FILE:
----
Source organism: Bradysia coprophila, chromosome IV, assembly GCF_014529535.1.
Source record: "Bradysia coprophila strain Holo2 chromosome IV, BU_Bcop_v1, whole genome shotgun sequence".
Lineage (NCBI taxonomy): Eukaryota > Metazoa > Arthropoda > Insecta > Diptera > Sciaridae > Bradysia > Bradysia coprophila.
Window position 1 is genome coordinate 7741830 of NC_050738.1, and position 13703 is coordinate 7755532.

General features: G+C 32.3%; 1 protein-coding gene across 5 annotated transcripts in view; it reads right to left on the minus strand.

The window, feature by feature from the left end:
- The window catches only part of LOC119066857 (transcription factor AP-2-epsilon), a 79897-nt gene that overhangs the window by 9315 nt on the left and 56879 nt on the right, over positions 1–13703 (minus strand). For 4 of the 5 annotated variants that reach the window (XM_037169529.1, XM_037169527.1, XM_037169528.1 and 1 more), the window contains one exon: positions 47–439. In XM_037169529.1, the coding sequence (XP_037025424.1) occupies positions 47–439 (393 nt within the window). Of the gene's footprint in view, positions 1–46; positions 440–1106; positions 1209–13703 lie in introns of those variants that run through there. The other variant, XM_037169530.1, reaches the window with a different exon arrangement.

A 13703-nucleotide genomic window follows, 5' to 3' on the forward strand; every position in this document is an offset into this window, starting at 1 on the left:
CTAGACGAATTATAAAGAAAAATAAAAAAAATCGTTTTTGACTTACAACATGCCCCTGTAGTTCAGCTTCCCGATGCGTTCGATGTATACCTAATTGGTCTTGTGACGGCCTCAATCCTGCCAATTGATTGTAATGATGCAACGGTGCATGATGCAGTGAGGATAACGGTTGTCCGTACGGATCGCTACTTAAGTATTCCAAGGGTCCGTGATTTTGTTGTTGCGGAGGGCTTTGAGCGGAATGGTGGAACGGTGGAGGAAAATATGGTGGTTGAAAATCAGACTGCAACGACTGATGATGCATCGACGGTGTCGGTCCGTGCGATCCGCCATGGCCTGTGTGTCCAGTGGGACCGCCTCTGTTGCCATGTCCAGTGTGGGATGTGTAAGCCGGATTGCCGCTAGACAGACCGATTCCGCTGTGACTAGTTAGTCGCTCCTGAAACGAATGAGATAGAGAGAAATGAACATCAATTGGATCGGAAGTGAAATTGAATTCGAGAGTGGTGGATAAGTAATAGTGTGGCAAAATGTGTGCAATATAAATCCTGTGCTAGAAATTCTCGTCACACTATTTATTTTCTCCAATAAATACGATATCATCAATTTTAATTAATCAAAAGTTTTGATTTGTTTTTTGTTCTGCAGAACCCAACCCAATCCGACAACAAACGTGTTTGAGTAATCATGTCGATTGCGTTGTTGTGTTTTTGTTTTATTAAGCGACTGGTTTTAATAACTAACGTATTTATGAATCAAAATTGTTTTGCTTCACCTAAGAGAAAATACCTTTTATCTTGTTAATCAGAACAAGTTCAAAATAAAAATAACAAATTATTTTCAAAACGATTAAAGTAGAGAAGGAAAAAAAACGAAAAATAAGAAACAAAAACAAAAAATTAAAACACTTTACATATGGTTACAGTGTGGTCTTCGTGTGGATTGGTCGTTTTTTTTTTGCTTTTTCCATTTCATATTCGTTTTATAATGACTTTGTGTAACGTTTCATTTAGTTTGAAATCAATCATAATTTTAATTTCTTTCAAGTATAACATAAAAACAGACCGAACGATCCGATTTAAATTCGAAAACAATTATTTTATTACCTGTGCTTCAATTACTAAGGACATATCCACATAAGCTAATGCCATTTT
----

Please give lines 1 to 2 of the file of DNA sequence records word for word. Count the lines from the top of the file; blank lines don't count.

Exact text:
Source organism: Bradysia coprophila, chromosome IV, assembly GCF_014529535.1.
Source record: "Bradysia coprophila strain Holo2 chromosome IV, BU_Bcop_v1, whole genome shotgun sequence".